Donald Judd advocated rigorous and deliberate creation without compositional hierarchy or medium classification. His works are neither paintings nor sculptures, and are instead meaningful structures stripped down to their bare...
Donald Judd advocated rigorous and deliberate creation without compositional hierarchy or medium classification. His works are neither paintings nor sculptures, and are instead meaningful structures stripped down to their bare essentials. Judd supported the use of industrial machinery to create his three dimensional works. His geometric forms were manufactured with exactitude, down to their basic construction. In the present lot, Untitled (1968-76), 1968-1976, the cadmium red provides an enriching aesthetic - an updated version of color-field painting. The bright crimson hue stands out in delectable contrast to the neutrality of the wood; the cheeriness of the cherry red against the preciseness of the structure presents viewers with a powerful visual tension.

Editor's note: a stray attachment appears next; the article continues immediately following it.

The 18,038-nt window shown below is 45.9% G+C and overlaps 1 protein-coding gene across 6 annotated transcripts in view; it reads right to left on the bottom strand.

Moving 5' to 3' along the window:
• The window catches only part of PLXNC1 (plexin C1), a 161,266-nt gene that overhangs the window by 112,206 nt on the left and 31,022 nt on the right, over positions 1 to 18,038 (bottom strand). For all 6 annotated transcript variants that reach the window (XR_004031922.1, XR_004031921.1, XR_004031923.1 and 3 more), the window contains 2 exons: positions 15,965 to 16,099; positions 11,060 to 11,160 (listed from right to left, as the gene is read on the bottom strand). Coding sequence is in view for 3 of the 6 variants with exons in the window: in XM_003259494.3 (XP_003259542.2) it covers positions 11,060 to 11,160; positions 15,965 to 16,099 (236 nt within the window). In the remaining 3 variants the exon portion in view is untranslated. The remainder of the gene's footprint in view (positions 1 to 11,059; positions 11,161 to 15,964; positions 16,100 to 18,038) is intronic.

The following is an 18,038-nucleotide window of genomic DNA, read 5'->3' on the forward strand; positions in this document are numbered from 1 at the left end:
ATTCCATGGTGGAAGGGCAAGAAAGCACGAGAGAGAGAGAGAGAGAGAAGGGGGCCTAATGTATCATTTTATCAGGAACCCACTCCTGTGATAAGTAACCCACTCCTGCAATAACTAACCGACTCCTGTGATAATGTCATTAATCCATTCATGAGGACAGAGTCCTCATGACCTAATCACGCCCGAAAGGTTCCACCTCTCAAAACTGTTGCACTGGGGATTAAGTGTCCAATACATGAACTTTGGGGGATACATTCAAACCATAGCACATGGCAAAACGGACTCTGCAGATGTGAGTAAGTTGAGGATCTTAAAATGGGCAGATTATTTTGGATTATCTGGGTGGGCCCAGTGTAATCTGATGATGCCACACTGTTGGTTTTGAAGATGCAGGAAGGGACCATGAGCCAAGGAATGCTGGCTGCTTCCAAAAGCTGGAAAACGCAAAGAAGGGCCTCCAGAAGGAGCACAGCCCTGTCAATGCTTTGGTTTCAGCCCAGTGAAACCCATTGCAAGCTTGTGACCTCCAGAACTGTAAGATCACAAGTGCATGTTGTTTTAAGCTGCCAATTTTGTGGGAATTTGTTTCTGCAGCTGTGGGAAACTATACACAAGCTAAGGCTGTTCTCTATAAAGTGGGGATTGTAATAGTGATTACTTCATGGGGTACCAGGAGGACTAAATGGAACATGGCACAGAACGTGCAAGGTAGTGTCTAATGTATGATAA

There are many examples of seriality and diagrammatic forms throughout Judd’s work. While wood is a seemingly basic material, he added grooves that progress and recess –a subtle incremental pattern that moves left to right and vice versa. The repetition of lines combined with the vivid coloration is electric and surprisingly meditative. In describing this series of work, Judd said, “None of the three-dimensional work is meant to look handmade, including the wooden ones which I made in as matter-of-fact a way as I could. Wood being what it is tends to look more manipulated than metal. I kept down the handicraft aspect. Other artists played it up… I like the color and I like the quality of cadmium red light. And then, also, I thought for a color it had the right value for a three-dimensional object. If you paint something black or any dark color, you can’t tell what its edges are like. If you paint it white, it seems small and purist. And the red, other than a gray of that value, seems to be the only color that really makes an object sharp and defines its contours and angles.” (Donald Judd from J. Coplans, “An Interview with Don Judd,” Donald Judd selected works 1960-1991, Japan, 1999, p. 157).
Acquired from the artist, 1976 Private Collection, NY Private Collection, The Netherlands
Donald Judd & Sol LeWitt, The Bonnier Gallery, Miami, March 28 - May 30, 2020